Read Potomac Conservancy’s 2018-2019 Annual Report
Potomac Conservancy President, Hedrick Belin
The Potomac River has made a dramatic comeback since President Lyndon Johnson declared it a national disgrace fifty years ago. Back then, parents told children not to touch the toxic, tainted river. Algae blooms created expansive dead zones. Native fish populations had dropped precipitously.
Today, bald eagles abound. Other once-threatened species like osprey, beavers, and American shad have rebounded.
This past spring, the region embraced one of the most charismatic local species – Atlantic bottlenose dolphins – by selecting “Mac” and “Chessie” (short for Potomac and Chesapeake) in our Name Potomac Dolphins contest. Each summer, Mac, Chessie, and their friends return to the nurturing waters of the lower Potomac to raise their young.
The steadily improving water quality that sustains wildlife is important to our health, too. Over 5 million people depend on the Potomac for their drinking water.
With your support and our strategic, science-based approach, Potomac Conservancy and our partners have accelerated the pace of our river’s recovery.
This past year our advocates campaigned for clean water initiatives at the federal, state, and local levels. Volunteers removed more than 23,166 pounds of trash. And private landowners protected high-priority lands and streams with conservation easements.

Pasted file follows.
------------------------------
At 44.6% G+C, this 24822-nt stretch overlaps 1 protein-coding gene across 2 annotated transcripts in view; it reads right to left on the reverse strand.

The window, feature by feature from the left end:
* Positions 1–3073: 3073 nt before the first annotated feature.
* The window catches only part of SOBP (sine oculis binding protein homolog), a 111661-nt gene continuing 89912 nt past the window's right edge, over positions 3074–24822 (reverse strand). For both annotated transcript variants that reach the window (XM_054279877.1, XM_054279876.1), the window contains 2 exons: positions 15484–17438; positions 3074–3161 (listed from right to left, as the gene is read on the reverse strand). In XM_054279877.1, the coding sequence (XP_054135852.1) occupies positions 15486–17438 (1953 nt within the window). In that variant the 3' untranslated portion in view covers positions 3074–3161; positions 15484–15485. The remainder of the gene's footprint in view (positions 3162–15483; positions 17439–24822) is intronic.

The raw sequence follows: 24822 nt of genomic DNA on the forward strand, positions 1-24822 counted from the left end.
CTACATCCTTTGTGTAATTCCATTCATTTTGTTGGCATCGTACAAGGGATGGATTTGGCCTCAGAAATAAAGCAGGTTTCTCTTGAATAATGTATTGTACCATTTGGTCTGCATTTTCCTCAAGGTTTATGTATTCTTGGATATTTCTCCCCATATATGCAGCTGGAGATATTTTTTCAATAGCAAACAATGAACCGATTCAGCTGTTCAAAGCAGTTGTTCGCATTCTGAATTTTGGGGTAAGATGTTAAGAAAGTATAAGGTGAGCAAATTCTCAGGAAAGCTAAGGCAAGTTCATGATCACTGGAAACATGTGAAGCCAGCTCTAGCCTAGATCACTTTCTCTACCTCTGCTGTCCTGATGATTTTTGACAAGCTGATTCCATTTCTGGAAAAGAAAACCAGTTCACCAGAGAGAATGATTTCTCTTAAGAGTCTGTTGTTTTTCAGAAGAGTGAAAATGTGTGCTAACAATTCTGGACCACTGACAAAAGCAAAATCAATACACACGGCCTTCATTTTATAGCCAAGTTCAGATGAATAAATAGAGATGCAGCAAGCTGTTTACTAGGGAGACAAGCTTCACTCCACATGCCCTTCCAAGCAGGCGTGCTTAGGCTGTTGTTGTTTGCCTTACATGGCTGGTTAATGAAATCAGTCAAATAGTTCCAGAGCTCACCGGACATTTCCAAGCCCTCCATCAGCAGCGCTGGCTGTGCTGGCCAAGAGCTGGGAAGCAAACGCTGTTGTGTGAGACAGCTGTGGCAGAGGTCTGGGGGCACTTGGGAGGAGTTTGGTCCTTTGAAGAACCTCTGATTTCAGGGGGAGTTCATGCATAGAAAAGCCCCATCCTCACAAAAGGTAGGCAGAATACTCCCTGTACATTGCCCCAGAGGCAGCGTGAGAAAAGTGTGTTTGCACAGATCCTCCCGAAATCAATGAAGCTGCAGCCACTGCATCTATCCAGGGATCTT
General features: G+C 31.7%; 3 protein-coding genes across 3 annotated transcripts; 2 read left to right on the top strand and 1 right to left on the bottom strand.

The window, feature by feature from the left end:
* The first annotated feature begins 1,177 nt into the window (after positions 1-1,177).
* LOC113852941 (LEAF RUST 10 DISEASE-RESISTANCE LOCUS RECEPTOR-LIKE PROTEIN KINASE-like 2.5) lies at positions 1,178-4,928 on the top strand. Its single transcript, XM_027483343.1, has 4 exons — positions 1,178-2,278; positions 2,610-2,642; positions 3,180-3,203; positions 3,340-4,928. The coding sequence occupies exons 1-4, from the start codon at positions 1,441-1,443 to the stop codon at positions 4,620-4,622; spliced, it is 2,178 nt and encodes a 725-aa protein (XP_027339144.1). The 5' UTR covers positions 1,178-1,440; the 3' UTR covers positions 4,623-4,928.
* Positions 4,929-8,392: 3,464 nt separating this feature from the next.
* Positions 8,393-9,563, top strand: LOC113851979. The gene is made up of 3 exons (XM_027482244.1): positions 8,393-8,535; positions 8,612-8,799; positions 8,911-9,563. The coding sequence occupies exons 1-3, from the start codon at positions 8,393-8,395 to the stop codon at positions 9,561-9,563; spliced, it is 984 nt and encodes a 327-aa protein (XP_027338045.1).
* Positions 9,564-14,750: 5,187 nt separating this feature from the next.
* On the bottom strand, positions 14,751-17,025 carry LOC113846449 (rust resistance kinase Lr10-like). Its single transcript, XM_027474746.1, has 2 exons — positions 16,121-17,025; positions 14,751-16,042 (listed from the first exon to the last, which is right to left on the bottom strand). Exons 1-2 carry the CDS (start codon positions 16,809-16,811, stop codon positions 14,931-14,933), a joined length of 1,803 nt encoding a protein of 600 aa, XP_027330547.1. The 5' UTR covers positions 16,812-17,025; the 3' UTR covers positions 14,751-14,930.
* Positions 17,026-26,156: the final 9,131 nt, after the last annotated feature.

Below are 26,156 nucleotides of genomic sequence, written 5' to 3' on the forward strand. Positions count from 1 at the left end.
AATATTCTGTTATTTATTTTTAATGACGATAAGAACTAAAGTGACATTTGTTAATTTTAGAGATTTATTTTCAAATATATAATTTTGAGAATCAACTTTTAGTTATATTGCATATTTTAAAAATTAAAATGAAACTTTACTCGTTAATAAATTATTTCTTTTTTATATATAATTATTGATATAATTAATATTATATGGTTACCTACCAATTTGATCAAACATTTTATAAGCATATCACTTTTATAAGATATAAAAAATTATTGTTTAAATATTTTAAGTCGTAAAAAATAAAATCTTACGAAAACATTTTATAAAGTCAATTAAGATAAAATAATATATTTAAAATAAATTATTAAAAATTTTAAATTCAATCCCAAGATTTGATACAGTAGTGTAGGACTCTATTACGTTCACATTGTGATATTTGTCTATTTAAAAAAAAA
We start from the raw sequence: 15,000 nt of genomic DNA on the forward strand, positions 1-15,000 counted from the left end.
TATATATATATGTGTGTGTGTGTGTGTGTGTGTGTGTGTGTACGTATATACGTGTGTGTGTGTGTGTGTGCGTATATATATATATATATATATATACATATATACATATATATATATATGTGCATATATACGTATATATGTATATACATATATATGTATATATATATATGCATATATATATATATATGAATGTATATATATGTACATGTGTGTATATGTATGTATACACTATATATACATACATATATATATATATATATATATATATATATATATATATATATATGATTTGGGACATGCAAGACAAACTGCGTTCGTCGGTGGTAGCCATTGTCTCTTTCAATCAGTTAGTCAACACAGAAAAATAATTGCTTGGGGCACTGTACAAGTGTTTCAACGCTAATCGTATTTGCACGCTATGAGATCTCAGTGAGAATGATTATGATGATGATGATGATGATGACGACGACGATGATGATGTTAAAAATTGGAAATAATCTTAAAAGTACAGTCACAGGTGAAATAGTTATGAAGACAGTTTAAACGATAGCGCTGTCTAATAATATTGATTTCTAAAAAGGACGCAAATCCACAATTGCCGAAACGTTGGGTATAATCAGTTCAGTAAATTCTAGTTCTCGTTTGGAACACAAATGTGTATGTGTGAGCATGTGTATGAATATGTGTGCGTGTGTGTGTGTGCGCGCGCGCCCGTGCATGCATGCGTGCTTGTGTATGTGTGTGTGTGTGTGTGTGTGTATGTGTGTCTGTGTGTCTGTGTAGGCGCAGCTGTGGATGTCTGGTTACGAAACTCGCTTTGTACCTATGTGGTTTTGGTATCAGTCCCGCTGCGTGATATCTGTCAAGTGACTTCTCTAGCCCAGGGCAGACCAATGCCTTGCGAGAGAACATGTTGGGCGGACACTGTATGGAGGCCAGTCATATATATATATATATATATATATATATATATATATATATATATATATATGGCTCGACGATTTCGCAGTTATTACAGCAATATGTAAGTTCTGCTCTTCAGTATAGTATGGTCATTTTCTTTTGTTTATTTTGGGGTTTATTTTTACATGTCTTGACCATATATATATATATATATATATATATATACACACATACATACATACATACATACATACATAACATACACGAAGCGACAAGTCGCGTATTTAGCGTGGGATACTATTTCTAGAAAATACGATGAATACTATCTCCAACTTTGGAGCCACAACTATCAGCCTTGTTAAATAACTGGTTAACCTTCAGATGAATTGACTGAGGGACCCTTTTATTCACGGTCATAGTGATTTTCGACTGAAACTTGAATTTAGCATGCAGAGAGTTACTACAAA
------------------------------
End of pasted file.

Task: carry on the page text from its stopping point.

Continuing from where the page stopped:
Still, we have more work to do. Rapid deforestation and threats to federal water protections could derail progress.
New challenges are emerging. 2018 marked the rainiest year on record for the DC region. This summer, continued flooding and ever-higher tides damaged homes and roads.
These increasingly intense storms carry a toxic stew of fertilizers, street oils, and plastic into local streams, rivers, and our drinking water source. This runoff is now the fastest growing source of pollution in the Potomac.
We are tackling these challenges with innovative, nature-based solutions and our community of clean water supporters that has quickly swelled to over 31,000.
With your continued involvement, we will achieve our shared goal of a swimmable and fishable Potomac River.
Thank you for being a part of this local movement to save our river. With your help, we will make the Potomac a healthy and thriving river once again.
- Hedrick Belin, President
Join our local movement for clean water and help protect the progress we’ve made so far. Donate today!
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